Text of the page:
Coming off the back of eight weeks of Love Island's disposable garment drops, it's nice to see the all-consuming zeitgeist pivot back to talk of sustainability and slow fashion.
However, in the fashion world, where there's a buzzword, there's capitalism – which has seen the billion-dollar industry sway to the demand of the sustainability set in order to flog like the world's on fire.
With added news that cotton buds, plastic drinking straws and other single-use plastics could be banned from sale in a number of European countries next year, designers have had to get creative in order to secure the bag while still bowing to public need.
Enter, Dior's €130 reusable straws.
The Red Toile de Jouy set features six gold-tone hand-painted and hand-blown glass straws.
Half of the straws are a solid gold colour, while the other three feature a gold spiral motif. The vintage-looking packaging is designed to match many of Dior's other home items, including a €620 cushion, €190 candle, and €130 dinner plate.
However, the new product offering shouldn’t come as a surprise: Dior’s corporate parent, LVMH, has in recent years enacted a variety of earth-friendly measures, like installing LED lights in its stores and sponsoring UNESCO’s biodiversity programs.
The group—led by the second-richest man on the planet—Bernard Arnault, recently acquired Stella McCartney’s namesake clothing line after the designer ended her relationship with Kering.
While brands eschewing plastic for more biodegradable counterparts is always favourable, is there really no such thing as bad sustainability?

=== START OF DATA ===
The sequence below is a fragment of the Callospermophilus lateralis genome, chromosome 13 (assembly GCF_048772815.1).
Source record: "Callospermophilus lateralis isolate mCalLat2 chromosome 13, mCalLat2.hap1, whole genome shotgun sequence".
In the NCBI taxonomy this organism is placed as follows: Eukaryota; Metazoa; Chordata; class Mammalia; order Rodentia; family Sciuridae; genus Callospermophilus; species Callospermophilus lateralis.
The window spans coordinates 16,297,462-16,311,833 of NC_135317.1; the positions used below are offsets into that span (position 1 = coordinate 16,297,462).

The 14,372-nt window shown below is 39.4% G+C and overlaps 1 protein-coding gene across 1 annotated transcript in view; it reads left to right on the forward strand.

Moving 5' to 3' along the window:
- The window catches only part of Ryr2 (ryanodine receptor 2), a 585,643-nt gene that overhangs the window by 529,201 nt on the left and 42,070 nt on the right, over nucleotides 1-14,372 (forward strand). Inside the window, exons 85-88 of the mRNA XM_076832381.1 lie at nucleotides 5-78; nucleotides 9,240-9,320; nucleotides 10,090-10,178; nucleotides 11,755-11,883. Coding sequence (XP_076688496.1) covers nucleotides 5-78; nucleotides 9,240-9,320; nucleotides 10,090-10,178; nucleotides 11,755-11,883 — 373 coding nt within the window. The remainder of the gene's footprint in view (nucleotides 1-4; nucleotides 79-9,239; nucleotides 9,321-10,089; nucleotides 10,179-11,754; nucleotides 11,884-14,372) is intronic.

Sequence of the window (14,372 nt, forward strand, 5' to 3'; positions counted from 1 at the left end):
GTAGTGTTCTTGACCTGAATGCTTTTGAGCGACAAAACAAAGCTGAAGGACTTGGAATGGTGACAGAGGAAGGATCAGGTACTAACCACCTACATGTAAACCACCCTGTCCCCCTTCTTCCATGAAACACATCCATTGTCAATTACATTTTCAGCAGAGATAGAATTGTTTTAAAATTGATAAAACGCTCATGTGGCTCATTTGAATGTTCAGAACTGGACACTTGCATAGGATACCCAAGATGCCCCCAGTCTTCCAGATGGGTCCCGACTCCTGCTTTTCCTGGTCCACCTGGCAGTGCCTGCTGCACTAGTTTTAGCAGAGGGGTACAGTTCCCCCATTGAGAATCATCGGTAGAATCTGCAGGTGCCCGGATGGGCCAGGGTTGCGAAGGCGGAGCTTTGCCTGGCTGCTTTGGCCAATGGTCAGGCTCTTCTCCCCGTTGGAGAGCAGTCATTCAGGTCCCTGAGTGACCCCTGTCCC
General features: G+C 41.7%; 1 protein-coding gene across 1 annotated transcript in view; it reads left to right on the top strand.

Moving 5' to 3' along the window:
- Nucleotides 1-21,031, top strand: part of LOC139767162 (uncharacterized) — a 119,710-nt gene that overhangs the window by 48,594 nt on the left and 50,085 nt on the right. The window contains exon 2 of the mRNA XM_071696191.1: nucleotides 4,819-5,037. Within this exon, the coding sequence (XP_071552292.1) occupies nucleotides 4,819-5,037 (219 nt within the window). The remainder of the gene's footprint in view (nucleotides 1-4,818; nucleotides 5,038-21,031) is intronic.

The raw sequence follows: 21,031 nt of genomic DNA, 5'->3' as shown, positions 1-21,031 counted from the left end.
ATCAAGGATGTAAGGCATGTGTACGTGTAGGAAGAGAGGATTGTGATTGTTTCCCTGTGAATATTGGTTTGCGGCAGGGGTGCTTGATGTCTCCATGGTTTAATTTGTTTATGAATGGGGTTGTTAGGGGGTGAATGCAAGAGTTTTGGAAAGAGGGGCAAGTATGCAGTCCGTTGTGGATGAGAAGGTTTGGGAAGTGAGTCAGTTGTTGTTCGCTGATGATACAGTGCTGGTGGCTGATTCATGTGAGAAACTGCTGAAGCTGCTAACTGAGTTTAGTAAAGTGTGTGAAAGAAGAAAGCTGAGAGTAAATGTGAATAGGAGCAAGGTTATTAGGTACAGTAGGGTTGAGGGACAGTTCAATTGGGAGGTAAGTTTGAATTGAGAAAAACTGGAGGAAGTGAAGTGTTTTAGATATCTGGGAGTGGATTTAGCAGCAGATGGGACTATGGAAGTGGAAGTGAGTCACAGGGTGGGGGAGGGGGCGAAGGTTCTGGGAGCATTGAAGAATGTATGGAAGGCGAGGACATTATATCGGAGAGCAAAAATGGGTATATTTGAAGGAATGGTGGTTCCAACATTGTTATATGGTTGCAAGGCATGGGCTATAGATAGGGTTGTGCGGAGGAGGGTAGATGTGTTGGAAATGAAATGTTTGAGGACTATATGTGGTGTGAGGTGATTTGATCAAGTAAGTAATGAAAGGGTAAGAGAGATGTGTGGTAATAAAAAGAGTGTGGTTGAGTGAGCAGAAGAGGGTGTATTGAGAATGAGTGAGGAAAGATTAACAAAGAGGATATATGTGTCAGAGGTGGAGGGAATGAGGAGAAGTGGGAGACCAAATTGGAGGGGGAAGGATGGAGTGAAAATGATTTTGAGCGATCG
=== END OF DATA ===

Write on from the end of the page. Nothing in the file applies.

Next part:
Perhaps we, as magazine writers, are jaded.
The thick murky waters of greenwashing have long had us submerged, with almost every new product claiming that they can claw back climate change with a diverse mix of vitamins and minerals.
Consumers are, of course, wholly entitled to consume when and how they so wish, but, for some reason, we don't think that six hand-blown straws will allow for the cultural change that simply sipping with mouths can't?
Fashion’s attempt to raise awareness or bring about political change via marketable products is nothing new.
The trend is also in keeping with the current vogue for non-essential luxury items. Often referred to as “gateway drugs” in fashion because they are cheaper than clothes – items such as belts and lighters drive revenue more than garments.
Dune Ives, executive director of Lonely Whale, a nonprofit aimed at protecting marine life, described straws as “a gateway plastic”.
So, are we being had?
The concept of hypebeast fashion by way of sustainability is entirely rooted in ethics. While buzzwords rule the roost, the only sure-fire way of assessing the partisan dilemma is asking internally.
Are you buying these straws to plug a gap in which plastic can no longer fulfil? Or, are you keen for your Instagram to be updated by way of Red Toile de Jouy?
I think we know the answer.